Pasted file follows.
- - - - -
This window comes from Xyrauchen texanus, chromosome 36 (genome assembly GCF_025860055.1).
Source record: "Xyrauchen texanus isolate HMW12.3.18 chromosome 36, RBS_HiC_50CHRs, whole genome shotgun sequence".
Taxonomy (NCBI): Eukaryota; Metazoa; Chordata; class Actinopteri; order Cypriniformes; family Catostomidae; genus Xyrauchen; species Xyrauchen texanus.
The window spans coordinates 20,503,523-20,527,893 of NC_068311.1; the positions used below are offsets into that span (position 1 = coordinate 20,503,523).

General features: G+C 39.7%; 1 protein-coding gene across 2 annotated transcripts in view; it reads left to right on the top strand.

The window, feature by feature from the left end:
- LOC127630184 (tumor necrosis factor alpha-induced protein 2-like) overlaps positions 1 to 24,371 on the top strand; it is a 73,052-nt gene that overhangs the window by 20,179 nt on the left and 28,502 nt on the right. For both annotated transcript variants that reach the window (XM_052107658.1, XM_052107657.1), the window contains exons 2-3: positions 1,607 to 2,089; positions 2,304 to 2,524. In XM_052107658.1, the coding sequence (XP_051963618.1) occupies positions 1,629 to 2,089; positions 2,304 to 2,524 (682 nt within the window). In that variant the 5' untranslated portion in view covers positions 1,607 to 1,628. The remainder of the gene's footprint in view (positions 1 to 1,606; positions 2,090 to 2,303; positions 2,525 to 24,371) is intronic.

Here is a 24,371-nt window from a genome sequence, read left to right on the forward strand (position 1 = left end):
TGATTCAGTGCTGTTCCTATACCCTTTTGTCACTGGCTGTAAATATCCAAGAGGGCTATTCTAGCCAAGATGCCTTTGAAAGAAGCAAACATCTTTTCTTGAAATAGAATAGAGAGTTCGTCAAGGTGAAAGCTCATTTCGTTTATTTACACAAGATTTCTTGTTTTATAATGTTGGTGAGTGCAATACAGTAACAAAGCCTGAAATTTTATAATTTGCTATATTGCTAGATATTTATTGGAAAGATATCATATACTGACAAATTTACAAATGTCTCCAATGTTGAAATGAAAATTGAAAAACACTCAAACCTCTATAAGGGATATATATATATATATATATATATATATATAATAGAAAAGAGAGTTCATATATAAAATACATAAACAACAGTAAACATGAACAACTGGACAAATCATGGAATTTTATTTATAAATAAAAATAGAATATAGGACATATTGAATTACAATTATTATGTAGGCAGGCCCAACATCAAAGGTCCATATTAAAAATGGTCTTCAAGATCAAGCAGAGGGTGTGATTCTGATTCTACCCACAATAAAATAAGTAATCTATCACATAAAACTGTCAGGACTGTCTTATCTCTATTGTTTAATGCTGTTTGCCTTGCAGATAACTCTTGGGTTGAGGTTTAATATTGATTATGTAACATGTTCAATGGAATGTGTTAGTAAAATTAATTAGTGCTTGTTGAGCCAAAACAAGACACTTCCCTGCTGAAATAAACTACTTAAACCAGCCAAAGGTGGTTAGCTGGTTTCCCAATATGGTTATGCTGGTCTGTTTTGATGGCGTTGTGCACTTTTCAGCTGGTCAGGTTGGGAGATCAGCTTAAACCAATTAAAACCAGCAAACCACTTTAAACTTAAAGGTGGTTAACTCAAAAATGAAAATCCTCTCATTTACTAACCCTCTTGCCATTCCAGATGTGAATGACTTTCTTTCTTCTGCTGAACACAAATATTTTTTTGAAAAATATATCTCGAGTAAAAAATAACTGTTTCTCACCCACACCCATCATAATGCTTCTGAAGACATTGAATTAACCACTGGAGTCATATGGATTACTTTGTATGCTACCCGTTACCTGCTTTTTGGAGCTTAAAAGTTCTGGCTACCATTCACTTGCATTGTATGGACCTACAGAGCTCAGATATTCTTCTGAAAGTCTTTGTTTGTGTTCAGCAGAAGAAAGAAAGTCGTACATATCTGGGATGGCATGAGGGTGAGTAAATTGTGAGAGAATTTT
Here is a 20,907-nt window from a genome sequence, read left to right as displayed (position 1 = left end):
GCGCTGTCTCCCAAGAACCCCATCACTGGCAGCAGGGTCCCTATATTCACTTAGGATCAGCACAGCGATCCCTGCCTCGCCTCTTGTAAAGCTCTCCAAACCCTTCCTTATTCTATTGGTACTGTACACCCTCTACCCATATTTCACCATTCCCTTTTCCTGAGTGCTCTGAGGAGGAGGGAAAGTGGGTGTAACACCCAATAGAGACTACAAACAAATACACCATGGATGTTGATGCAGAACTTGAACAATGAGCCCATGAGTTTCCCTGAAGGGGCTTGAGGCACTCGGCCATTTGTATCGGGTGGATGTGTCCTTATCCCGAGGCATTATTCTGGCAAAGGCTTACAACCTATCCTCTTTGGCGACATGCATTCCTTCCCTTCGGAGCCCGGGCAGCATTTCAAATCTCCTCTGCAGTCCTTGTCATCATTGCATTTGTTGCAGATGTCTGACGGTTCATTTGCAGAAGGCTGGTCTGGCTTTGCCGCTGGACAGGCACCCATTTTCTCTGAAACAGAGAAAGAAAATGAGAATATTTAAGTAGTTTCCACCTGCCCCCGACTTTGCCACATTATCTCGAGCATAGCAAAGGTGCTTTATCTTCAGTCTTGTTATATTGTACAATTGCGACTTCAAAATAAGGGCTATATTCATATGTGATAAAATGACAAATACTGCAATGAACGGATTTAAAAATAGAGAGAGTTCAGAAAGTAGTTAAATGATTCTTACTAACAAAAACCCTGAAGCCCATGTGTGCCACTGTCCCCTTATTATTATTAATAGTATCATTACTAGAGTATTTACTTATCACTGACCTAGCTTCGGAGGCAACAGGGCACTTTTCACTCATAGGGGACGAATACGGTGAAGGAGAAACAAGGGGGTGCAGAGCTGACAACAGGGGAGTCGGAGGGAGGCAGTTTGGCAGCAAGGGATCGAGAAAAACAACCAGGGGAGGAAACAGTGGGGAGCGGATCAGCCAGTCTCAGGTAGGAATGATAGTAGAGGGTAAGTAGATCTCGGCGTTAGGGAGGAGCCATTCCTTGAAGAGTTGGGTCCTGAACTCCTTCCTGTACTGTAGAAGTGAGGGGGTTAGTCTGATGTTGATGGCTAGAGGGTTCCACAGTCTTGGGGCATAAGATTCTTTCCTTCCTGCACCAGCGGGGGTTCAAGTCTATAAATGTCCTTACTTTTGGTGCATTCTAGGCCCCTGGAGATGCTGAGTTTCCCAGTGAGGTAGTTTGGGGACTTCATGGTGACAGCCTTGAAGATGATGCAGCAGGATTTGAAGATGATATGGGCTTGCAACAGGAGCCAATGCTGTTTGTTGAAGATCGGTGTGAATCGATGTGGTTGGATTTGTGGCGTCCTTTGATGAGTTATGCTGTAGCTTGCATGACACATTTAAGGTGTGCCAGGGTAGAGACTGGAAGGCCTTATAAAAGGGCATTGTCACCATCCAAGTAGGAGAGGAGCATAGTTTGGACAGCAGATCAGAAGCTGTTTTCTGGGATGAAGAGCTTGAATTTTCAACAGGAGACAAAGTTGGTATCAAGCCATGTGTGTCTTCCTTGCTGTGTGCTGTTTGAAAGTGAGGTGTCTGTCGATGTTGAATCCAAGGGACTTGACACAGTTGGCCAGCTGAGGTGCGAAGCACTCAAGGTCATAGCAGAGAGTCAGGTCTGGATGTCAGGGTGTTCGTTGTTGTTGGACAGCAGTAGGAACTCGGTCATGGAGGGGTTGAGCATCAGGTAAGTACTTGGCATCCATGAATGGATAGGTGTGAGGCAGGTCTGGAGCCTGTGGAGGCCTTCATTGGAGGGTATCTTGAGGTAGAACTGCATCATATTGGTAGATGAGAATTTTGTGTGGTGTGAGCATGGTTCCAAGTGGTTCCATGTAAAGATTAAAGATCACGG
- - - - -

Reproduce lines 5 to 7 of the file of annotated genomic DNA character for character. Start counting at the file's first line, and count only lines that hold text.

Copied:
General features: G+C 39.7%; 1 protein-coding gene across 2 annotated transcripts in view; it reads left to right on the top strand.

The window, feature by feature from the left end:
- LOC127630184 (tumor necrosis factor alpha-induced protein 2-like) overlaps positions 1 to 24,371 on the top strand; it is a 73,052-nt gene that overhangs the window by 20,179 nt on the left and 28,502 nt on the right. For both annotated transcript variants that reach the window (XM_052107658.1, XM_052107657.1), the window contains exons 2-3: positions 1,607 to 2,089; positions 2,304 to 2,524. In XM_052107658.1, the coding sequence (XP_051963618.1) occupies positions 1,629 to 2,089; positions 2,304 to 2,524 (682 nt within the window). In that variant the 5' untranslated portion in view covers positions 1,607 to 1,628. The remainder of the gene's footprint in view (positions 1 to 1,606; positions 2,090 to 2,303; positions 2,525 to 24,371) is intronic.